Every year about this time the FHFA (Federal Housing Finance Authority) announces new conforming loan limits. These limits define the maximum amount of the initial principal balance of a loan that Fannie Mae and Freddie Mac will purchase from mortgage lenders.
Historically conforming loan limits were raised a little each year, and reflected the increase in the median home price across the nation. After the financial meltdown in 2008, however, the conforming loan limits did not go down in line with dropping median home prices, acknowledging that non-government-backed lending had almost disappeared, and reducing the conforming loan limit would seriously damage the housing market further.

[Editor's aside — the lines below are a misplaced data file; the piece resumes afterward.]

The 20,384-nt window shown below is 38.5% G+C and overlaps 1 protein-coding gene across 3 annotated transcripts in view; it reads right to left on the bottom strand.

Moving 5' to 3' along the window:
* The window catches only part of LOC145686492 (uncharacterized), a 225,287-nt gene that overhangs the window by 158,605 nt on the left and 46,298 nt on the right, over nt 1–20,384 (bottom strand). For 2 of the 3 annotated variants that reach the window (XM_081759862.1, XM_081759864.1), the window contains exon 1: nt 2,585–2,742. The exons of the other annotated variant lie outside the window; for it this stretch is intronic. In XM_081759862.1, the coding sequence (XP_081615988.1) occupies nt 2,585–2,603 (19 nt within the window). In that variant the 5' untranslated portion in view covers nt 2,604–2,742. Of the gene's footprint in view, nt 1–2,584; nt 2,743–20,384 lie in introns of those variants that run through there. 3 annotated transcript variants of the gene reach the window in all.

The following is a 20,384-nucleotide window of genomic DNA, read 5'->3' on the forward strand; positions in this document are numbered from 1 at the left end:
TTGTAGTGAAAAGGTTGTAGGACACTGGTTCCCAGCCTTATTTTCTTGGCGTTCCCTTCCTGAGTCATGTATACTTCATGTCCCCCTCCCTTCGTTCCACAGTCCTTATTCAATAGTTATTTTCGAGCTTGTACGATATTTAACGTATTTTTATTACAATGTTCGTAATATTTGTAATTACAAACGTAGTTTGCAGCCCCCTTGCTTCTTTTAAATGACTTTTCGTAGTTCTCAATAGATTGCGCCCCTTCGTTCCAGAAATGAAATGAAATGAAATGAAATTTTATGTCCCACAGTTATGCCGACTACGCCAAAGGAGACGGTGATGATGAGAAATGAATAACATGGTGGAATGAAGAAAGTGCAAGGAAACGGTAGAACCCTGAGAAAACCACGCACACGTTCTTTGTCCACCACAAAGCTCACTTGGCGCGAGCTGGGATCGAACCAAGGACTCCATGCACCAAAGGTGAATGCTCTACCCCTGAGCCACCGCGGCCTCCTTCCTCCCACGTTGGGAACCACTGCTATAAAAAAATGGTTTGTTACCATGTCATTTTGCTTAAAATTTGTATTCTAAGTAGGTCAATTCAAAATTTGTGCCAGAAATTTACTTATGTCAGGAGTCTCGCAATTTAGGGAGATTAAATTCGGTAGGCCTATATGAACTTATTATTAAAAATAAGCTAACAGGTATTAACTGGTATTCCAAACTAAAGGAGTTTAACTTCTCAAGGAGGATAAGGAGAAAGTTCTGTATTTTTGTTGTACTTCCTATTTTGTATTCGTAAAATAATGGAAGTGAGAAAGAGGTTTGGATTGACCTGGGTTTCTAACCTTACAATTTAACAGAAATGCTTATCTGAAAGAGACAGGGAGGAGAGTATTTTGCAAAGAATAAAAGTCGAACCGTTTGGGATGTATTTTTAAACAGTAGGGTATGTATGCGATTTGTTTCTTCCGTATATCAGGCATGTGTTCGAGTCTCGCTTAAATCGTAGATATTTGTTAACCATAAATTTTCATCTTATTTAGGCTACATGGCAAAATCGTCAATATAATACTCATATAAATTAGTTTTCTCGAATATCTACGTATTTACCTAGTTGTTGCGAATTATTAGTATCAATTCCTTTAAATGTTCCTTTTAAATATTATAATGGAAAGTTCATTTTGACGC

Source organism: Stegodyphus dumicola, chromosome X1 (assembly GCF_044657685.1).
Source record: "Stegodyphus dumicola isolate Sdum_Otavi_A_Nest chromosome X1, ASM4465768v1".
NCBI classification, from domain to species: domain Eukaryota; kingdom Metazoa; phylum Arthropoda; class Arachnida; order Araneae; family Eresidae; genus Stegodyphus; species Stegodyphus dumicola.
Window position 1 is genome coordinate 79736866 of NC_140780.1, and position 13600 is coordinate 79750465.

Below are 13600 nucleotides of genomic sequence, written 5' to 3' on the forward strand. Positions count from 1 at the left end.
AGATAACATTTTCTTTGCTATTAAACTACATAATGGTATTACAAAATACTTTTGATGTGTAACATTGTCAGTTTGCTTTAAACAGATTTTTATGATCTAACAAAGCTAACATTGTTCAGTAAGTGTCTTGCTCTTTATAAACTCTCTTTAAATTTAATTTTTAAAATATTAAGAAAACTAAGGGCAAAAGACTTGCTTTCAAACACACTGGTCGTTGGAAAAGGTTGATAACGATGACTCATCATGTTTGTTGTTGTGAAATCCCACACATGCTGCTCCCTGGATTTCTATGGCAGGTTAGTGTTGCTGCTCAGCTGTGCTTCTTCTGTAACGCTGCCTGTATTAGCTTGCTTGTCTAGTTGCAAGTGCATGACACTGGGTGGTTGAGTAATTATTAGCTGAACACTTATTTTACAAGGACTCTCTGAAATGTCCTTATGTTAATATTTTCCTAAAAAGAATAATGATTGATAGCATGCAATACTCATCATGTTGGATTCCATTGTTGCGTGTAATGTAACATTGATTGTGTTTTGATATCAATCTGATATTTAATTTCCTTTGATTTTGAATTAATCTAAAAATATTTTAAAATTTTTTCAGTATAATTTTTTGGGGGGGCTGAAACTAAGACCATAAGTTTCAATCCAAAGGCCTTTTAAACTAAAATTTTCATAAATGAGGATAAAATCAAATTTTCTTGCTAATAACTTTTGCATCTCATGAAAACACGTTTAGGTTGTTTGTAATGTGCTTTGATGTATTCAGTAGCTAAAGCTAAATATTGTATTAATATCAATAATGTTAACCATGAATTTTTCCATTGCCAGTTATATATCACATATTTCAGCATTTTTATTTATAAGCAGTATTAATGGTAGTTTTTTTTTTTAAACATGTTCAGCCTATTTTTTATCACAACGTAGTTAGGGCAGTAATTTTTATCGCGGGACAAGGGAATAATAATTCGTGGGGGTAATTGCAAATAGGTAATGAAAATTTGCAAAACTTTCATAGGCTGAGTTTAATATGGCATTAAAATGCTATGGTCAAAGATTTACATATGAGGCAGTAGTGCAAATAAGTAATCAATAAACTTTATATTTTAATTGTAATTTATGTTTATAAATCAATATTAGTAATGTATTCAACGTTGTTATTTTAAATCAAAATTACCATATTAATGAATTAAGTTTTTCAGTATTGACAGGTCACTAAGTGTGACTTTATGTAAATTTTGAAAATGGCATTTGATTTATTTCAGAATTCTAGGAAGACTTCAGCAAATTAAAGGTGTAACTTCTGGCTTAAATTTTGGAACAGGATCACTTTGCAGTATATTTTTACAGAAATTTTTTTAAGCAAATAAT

As a result, the conforming loan limit has remained the same ever since, at $417,000.
In addition, recognizing that loans above that limit were hard to source, the agencies created a new category of loans that they would buy for the first time in history – High-Balance Conforming Loans. This limit was set at 125% of the median home price in any county, with a maximum loan amount of $729,950, which was later reduced to $625,000. This is important because the high-balance conforming loan was meant to be a temporary measure to support the housing market in high-cost areas, but it was codified in the 2008 Housing and Economic Recovery Act.
Today the FHFA announced conforming loan limits for 2015. The conforming loan limit will remain at $417,000, and the high-balance conforming loan limit will remain where it is as well. To look up the high-balance conforming loan limits by county, click here. In the Bay Area I’ll save you the trouble – we’re at the top, $625,500.